Christopher - on an opportunity wasted, and doubles

Not a reference to the apparently stalled "Cleaver/Pork Store Killer" project, but to Chase's choice to not use Chris' character in a substantive way this season thus far. The Hollywood plot was good for some laughs and certainly showed the weakness and emptiness of Chris' life without Adriana, but it was done in a tongue-in-cheek way, continuing a season where Chris has essentially been relegated to comic relief. Chris' return to drugs is a MAJOR development in terms of his future in the family, yet it was mined mostly for laughs. We've seen that Imperioli can act, so why not deal with his suppressed grief, substance abuse and solitary existence in dramatic fashion?

I realize that such an episode may still be coming; I think each episode this season thus far has essentially provided a major foil for Tony (Eugene, Carmela, Silvio, Paulie, Johnny Sac, Vito, and Artie, respectively, with next week likely AJ), and we could still see a substantive Tony/Chris exploration this season, or certainly by the series' end.

On a related note, since I've always thought Chris will be the one to let Tony down or betray him in the end, I've always considered the extended body disposal sequence in "Whoever Did This" to be potential a microcosm of their relationship -- "wetworks" performed together in harmony and trust, Tony operates the bulldozer when Chris can't, Tony awakens at the Bing and Chris is nowhere to be found, Tony walks into the light. At any rate, there's still plenty of ground left to cover with these two.


Re: Christopher - on an opportunity wasted, and doubles

De Novo,

I agree with you, time seems to be running out for Chris to learn responsibility and become a dependable "employee" as it were. Tony explicitly told him when he went into rehab that anyone else in his position would already be dead. That lesson appears not to have stuck with Chris.

One wonders how many other "learning opportunities" he's going to get before he straightens out his act. I think that the value of this episode, tying into my thoughts in the general thread, is that Chris doesn't appear to have the same investment, passion, and interest in the mafia that Tony does. Without a family to support, the pull of more money through increased leadership and responsibility in the "family" doesn't appear to generate the same kind of dedication to the job that you see with Tony.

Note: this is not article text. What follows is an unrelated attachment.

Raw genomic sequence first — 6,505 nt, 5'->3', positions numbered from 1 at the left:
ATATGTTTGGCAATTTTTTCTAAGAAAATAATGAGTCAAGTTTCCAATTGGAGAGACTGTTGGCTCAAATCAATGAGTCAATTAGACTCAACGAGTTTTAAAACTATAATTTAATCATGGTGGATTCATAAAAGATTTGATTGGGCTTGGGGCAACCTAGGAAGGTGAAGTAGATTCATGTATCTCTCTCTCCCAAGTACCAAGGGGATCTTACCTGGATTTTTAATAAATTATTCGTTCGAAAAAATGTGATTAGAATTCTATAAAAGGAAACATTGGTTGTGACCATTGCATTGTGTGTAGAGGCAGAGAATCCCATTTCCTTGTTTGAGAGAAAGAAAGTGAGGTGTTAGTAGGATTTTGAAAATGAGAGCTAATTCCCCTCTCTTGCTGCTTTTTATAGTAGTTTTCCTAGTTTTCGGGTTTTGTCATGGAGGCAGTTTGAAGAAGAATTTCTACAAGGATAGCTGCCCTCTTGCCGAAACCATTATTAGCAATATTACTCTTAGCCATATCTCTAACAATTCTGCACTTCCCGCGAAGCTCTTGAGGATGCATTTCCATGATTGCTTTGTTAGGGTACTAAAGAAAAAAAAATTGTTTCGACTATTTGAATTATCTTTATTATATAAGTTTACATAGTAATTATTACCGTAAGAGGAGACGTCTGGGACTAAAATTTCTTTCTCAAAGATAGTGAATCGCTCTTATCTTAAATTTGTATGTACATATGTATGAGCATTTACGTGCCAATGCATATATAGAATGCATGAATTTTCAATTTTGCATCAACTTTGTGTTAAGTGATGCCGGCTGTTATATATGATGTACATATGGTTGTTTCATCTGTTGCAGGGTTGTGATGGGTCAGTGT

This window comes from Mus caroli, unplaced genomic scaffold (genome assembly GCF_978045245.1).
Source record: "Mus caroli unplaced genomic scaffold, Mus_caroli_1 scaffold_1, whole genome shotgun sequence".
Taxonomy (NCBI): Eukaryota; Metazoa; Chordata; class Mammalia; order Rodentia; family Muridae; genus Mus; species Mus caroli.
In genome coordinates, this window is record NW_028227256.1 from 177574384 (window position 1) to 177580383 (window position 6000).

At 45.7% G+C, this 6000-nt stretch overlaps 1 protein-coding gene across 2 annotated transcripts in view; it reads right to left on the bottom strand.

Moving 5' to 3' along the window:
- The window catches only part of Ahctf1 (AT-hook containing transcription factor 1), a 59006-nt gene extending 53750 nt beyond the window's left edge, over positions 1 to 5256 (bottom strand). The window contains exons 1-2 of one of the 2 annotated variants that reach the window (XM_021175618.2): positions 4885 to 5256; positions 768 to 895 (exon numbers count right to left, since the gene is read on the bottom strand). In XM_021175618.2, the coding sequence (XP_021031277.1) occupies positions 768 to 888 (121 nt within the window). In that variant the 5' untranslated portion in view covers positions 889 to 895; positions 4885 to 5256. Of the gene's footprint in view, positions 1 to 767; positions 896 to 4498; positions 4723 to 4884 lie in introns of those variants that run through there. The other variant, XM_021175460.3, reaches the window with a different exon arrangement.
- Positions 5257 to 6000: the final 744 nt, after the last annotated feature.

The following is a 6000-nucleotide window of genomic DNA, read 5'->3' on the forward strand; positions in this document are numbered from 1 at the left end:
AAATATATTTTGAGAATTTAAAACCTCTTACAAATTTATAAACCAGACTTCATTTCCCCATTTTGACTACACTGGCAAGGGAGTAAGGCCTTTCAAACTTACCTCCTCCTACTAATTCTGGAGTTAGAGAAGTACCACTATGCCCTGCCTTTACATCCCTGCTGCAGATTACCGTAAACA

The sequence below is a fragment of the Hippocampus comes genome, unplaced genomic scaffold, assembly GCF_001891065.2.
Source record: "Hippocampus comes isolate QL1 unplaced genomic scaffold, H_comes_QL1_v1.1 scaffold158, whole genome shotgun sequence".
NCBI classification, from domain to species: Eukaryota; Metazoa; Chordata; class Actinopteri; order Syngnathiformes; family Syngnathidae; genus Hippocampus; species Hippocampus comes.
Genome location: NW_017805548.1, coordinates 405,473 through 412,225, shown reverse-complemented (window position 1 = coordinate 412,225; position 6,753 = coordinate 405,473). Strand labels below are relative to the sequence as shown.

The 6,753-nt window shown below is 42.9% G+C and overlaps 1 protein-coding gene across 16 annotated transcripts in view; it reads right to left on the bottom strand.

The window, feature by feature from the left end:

Instead, Chris' real passion is, and has been for some time, the allure of the Hollywood world, acting, writing, glamour and fame. Barring some sort of massive character development in a relatively short time period, the Christopher we know now will never be the boss, or if he becomes the boss he'll never last.

His heart isn't in it, he doesn't have the will or drive to succeed or lead that Tony does. He increasingly looks like the mob doppelganger of AJ -- essentially a son to Tony, but fundamentally ungrateful, packing a HUGE sense of entitlement, and he seems to have never progressed past an adolescent selfishness mitigated only by occasional filial expressions of emotion.

I used to really like Christopher, and appreciated his loyalty to Tony. Now I see that loyalty as looking more like a son doing the "right thing" merely to gain the approval of his father figure, Tony. I look forward to seeing where Chris' character goes, I can only hope that he "grows up" and in a hurry.


Re: Christopher - on an opportunity wasted, and doubles

Nicely said. And, like AJ, his interests are primarily material, as this episode demonstrated with all his Luxury Lounge oggling. He's interested in the transitive accoutrements of mob life -- money, cars, drugs, T&A, notoriety, rather than honor and obligation. He more or less had his fiancee killed because he likes driving an H2. He is weak-willed, as evidenced by his return to drugs. Beyond all that, he is dumb -- dealing with terrorists, paying middle men with heroin, flexing nuts and flashing a temper rather than truly thinking.

My regret is that the whole Hollywood thing was funny but still had a been there/done that feeling in light of his previous forays into acting and script writing. He's shallow, materialistic and fame-hungry -- we get it, now what about having the love of his life whacked?

A slightly unrelated point, but the past three seasons have had a real knock-you-on-your ass episode in mid-season (University, Whoever Did This and Irregular Around the Margins). Where is it in Season 6? I felt the timing was right for Episode 7 to step up; they could have had some real drama involving Christopher and they took an easier route.


Re: Christopher - on an opportunity wasted, and doubles

DeNovo and darngood,